Where is eBay Looking for Growth?
Shas is a member of The Motley Fool Blog Network -- entries represent the personal opinion of the blogger and are not formally edited.
In March 2013, eBay (NASDAQ: EBAY) laid down aggressive targets for increasing its revenue. PayPal, which accounted for 40% of its 2012 revenues and reported 25% growth, will be the key factor in eBay’s future growth. But there's also another factor: The company aims to drive this growth by expanding globally and luring customers through its mobile technology.
The company announced plans to achieve $300 billion in e-commerce volumes by 2013, representing a 70% increase from its 2012 numbers. It seems to be on the right track to achieve this target as seen from its recent first-quarter results. Its first-quarter revenues increased 14% to $3.7 billion and included a 19% increase in its e-commerce volumes driven by growth in its mobile business and international markets. Its plans include a 15% to 19% annual revenue increase and 69% revenue growth by the end of three years.
More than 50% of the company’s revenues are generated through its international markets. Further, international business accounts for more than half of PayPal’s total revenues.
According to CEO John Donahoe, the number of Internet users is going to double in the next two years and 78% of these new users will be from BRIC and emerging markets. The company plans to tap this growing market and expects that by 2015, 25% of eBay’s active users and 12% of its global sales will come from these regions.
It is already serving the global markets, but there is still a lot of room to grow. The company is deliberately moving slowly in these regions as it tries to balance maintaining its margins and materializing the growth prospects.
One of the strong areas of growth in international regions is the increasing use of PayPal or other services. Currently, most of the transactions are done in cash in these regions. So as these economies improve and broadband access increases, there exists a huge growth potential to increase the use of PayPal. This will definitely help to reach its target of increasing its international sales by four times its current levels.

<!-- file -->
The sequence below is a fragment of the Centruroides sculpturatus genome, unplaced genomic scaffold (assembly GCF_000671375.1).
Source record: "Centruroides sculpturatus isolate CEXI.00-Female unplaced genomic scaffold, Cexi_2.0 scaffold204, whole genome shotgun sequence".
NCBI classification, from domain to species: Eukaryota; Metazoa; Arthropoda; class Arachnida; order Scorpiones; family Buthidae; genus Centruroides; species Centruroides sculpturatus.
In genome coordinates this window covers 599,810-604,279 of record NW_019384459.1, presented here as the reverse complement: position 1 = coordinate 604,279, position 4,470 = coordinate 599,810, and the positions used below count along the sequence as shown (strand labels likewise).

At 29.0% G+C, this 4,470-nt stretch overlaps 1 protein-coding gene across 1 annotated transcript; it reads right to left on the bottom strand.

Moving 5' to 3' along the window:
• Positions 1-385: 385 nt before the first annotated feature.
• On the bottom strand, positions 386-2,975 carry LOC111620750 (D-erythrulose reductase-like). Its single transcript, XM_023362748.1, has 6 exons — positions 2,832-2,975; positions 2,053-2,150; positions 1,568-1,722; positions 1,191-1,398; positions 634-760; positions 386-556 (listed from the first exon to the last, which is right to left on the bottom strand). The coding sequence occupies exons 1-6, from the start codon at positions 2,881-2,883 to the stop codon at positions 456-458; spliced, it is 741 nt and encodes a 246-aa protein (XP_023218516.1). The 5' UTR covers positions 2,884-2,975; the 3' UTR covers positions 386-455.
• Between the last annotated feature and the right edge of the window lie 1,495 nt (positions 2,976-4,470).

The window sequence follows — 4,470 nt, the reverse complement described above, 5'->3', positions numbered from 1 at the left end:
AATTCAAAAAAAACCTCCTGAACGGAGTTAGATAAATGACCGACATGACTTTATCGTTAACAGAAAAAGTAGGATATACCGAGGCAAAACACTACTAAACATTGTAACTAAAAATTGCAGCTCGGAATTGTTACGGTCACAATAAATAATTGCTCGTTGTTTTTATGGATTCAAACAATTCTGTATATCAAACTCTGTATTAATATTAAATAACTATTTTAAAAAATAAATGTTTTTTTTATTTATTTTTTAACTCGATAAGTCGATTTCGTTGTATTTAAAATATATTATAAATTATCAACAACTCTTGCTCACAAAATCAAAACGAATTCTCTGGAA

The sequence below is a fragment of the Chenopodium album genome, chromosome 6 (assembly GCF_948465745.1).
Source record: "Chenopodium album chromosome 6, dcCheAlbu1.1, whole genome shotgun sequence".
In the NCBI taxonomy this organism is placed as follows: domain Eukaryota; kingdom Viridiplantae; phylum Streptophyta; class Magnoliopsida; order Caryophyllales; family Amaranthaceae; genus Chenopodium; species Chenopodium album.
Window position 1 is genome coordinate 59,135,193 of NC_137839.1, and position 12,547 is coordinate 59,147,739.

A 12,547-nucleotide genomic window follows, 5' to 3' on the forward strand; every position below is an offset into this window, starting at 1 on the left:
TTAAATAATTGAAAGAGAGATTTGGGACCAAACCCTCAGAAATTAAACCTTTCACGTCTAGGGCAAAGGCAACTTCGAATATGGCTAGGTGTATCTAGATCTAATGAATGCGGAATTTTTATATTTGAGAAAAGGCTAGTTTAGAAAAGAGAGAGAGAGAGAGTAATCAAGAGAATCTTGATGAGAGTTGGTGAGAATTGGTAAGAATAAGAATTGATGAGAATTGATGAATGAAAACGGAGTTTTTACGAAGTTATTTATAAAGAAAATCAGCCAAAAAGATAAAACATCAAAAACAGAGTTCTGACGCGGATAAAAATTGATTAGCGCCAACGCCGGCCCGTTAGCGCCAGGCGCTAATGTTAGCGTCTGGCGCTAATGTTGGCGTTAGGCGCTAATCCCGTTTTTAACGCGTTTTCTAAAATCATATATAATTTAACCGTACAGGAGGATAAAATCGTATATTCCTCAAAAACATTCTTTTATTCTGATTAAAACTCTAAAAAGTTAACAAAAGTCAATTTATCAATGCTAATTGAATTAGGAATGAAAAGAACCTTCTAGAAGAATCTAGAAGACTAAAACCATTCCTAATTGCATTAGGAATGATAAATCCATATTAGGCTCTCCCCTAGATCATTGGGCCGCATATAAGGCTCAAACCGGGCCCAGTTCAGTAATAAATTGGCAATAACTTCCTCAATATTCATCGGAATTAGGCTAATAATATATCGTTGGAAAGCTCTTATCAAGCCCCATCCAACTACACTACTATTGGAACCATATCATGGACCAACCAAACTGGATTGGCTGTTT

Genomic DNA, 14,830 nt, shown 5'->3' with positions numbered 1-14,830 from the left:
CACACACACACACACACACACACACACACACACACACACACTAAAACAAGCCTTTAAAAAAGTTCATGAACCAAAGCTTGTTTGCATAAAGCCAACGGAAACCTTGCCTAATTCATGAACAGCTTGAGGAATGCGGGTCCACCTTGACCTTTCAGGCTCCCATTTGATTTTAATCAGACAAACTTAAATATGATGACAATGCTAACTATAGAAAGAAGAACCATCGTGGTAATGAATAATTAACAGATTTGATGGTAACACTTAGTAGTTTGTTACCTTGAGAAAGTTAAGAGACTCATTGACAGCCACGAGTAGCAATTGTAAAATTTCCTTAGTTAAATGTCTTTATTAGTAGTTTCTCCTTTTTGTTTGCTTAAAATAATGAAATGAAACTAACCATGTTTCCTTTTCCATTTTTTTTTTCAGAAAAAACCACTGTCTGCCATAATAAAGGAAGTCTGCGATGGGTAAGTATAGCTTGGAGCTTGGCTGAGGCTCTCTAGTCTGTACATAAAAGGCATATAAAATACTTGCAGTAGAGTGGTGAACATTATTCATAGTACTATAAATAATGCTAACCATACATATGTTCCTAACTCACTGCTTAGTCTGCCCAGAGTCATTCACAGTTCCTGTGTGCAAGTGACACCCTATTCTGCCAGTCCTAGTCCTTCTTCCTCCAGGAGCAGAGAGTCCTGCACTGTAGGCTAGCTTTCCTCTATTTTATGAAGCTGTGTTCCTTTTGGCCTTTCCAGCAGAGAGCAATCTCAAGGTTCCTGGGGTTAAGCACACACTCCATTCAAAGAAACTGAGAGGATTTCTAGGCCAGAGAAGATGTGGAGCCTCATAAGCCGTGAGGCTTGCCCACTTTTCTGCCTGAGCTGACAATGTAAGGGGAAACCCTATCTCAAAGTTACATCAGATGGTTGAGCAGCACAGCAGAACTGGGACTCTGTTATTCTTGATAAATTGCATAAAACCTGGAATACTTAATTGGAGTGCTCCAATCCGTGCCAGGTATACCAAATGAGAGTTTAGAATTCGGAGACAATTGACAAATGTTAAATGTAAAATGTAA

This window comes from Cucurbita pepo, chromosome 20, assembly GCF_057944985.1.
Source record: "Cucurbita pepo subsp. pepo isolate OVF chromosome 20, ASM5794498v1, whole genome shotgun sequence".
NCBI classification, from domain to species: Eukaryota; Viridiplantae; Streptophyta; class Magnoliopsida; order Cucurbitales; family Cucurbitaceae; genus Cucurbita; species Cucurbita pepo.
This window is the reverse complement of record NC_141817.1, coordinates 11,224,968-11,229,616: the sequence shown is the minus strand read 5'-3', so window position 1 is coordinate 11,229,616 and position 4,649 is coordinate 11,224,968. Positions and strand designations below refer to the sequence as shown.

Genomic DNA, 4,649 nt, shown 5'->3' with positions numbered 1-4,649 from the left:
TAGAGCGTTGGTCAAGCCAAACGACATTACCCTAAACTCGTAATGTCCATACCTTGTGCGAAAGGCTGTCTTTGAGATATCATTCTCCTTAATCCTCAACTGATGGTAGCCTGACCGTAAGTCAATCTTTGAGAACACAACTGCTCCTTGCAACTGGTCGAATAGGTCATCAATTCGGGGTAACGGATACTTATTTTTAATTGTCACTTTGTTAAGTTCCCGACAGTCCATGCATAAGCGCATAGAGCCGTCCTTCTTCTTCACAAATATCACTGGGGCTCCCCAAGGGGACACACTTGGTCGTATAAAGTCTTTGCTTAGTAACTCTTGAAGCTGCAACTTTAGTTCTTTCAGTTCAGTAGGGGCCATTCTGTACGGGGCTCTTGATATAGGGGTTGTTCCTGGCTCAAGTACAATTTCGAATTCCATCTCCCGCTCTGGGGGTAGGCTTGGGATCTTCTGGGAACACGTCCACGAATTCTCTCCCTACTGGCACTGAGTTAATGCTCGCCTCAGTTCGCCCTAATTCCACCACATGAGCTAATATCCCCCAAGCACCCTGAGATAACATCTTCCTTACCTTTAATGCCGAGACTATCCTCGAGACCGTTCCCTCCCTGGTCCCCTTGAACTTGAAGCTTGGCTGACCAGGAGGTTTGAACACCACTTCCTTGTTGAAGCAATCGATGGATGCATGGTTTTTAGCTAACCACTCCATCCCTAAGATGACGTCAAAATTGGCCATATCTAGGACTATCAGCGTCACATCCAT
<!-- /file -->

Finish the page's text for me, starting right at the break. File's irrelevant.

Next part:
A recent example is the launch of eBay’s portal in Russia. The company has launched the Russian language portal and CEO Donahoe thinks that PayPal will help to overcome the payment difficulties that Russians face. Hence, apart from increasing its international reach, it will also benefit from the increasing rate of adoption of e-Wallet.
One area in which the company has met with great success is mobile and has even outperformed its archrival Amazon.com (NASDAQ: AMZN). In 2012, eBay generated $27 billion in mobile commerce and expects mobile transactions to exceed $40 billion.
Another indicator of the company’s growth in e-commerce is its increasing downloads of suite mobile apps. Downloads for its apps have surpassed 162 million, adding 2.8 million new customers. This has helped to drive double-digit growth in active users in online retail platforms and PayPal.
The mobile-commerce market is expected to grow from $3.4 billion in 2010 to $119 billion by 2015 and eBay is well positioned to take advantage of the growth in the e-commerce universe.
Combining its two key initiatives, mobile and international expansion, it launched its mobile-payment solution for small business, PayPal Here. It is now available at more than 2,700 SoftBank locations across Japan and also plans to roll out the chip and PIN version of PayPal in the U.K.